refer the dispute for resolution in terms of the pr ocedures provided for in that collective
agreement; or

(ii) appoint a commissioner or, if one has been appointe d, confirm the appointment of the
commissioner, to resolve the dispute in terms of th is Act.
(b) The Commission may charge the parties to a collecti ve agreement a fee for performing the
dispute resolution functions if,

(i) their collective agreement does not provide a proce dure as required by section 24(1);
39
or

(ii) the procedure provided in the collective agreement is not operative.
(c) The Commission may charge a party to a collective a greement a fee if that party has frustrated
the resolution of the dispute.
(2)
(a) If at any stage after a dispute has been referred t o the Commission, it becomes apparent that the
parties to the dispute are parties to a council, th e Commission may,
(i) refer the dispute to the council for resolution; or

(ii) appoint a commissioner or, if one has been appointe d, confirm the appointment of the
commissioner, to resolve the dispute in terms of th is Act.
(b) The Commission may charge the parties to a council a fee for performing the dispute resolution
functions if the council's dispute resolution proce dures are not operative.

(3)
(a) If at any stage after a dispute has been referred t o the Commission, it becomes apparent that the
parties to the dispute fall within the registered s cope of a council and that one or more parties to
the dispute are not parties to the council, the Com mission may,
(i) refer the dispute to the council for resolution; or

(ii) appoint a commissioner or, if one has been appointe d, confirm the appointment of the
commissioner, to resolve the dispute in terms of th is Act.
(b) The Commission may charge the parties to a council a fee for performing the dispute resolution
functions if the council's dispute resolution proce dures are not operative.

(4)
(a) If a dispute has been referred to the Commission an d not all the parties to the dispute fall within
the registered scope of a council or fall within th e registered scope of two or more councils, the
Commission must resolve the dispute in terms of thi s Act.

(b) In the circumstances contemplated in paragraph (a), the Commission has exclusive Jurisdiction to
resolve that dispute.
(5)
(a) If at any stage after a dispute has been referred t o the Commission, it becomes apparent that the
dispute ought to have been referred to an accredite d agency, the Commission may,
(i) refer the dispute to the accredited agency for reso lution; or

(ii) appoint a commissioner to resolve the dispute in te rms of this Act.
(b) The Commission may,

(i) charge the accredited agency a fee for performing t he dispute resolution functions if the
accredited agency's dispute resolution procedures a re not operative; and

(ii) review the continued accreditation of that agency.
(6) If at any stage after a dispute has been referred t o the Commission, it becomes apparent that the
dispute ought to have been resolved through private dispute resolution in terms of a private agreement
between the parties to the dispute, the Commission may,

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(a) refer the dispute to the appropriate person or body for resolution through private dispute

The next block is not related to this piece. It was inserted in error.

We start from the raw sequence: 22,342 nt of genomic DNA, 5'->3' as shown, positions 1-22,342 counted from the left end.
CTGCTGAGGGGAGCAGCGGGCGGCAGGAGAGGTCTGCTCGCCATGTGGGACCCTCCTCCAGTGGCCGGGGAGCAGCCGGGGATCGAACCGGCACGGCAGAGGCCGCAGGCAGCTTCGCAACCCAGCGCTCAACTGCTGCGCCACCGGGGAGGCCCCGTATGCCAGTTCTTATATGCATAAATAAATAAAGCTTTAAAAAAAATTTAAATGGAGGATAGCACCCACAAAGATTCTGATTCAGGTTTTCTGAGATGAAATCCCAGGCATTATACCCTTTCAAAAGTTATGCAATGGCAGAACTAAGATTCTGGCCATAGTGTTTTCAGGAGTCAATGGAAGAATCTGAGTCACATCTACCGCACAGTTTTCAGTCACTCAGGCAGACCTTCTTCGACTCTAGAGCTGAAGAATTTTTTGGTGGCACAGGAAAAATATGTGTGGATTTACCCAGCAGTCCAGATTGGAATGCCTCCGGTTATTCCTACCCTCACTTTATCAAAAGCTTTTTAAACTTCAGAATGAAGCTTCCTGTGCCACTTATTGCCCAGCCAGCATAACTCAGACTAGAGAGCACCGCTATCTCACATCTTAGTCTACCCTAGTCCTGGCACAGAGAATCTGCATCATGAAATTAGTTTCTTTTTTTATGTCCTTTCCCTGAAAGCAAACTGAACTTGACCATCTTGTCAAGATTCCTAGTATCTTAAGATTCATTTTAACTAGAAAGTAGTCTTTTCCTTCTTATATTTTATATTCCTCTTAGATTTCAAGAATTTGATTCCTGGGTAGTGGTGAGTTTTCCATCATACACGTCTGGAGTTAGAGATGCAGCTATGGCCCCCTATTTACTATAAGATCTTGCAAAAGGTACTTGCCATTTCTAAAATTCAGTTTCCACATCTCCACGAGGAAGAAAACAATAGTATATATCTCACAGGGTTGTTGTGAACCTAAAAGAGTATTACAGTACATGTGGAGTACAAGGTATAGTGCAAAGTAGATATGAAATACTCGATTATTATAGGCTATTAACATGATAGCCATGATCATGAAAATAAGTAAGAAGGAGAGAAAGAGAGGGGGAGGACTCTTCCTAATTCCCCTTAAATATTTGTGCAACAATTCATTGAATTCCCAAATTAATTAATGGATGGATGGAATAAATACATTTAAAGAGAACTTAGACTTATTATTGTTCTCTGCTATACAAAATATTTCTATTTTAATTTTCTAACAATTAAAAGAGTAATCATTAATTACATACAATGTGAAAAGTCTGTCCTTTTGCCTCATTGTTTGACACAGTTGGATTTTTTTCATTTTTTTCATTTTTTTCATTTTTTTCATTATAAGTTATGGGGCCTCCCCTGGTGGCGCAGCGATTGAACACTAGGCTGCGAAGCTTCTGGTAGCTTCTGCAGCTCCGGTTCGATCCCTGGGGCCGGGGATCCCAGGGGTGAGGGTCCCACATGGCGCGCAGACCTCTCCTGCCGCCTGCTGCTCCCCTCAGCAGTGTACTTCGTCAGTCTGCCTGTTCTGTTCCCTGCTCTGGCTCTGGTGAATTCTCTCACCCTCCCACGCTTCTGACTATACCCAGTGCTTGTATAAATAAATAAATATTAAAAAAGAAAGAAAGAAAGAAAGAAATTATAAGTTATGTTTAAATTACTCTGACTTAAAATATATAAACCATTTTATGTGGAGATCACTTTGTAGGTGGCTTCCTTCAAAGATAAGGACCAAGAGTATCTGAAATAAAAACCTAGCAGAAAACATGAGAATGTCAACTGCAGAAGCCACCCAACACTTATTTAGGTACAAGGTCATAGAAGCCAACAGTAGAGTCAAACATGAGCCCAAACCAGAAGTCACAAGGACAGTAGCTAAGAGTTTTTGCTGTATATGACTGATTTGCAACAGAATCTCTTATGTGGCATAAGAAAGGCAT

resolution procedures; or

(b) appoint a commissioner to resolve the dispute in te rms of this Act.
(7) Where the Commission refers the dispute in terms of this section to a person or body other than a
commissioner the date of the Commission's initial r eceipt of the dispute will be deemed to be the date
on which the Commission referred the dispute elsewh ere.

(8) The Commission may perform any of the dispute resol ution functions of a council or an accredited
agency appointed by the council if the council or a ccredited agency fails to perform its dispute resolution
functions in circumstances where, in law, there is an obligation to perform them.
(9) For the purposes of subsections (2) and (3), a part y to a council includes the members of a registered
trade union or registered employers’ organisation t hat is a party to the council.

39. Section 24(l) states that every collective agreemen t must provide for a procedure to resolve any dispu te
about the interpretation or application of the coll ective agreement.

148. Commission may provide advice
(1) If asked, the Commission may advise any party to a dispute in terms of this Act about the procedure to
be followed for the resolution of that dispute.

(2) In response to a request for advice, the Commission may provide the advice that it considers
appropriate.

149. Commission may provide assistance
(1) If asked, the Commission may assist an employee or employer who is a party to a dispute –

(a) together with the Legal Aid Board
40 to arrange for advice or assistance by a legal pra ctitioner;

(b) together with the Legal Aid Board, to arrange for a legal practitioner,
(i) to attempt to avoid or settle any proceedings being instituted against an employee or
employer in terms of this Act;

(ii) to attempt to settle any proceedings instituted aga inst an employee or employer in terms
of this Act;
(iii) to institute on behalf of the employee or employer any proceedings in terms of this Act;
(iv) to defend or oppose on behalf of the employee or em ployer any proceedings instituted
against the employee or employer in terms of this A ct; or
(c) by providing any other form of assistance that the Commission considers appropriate.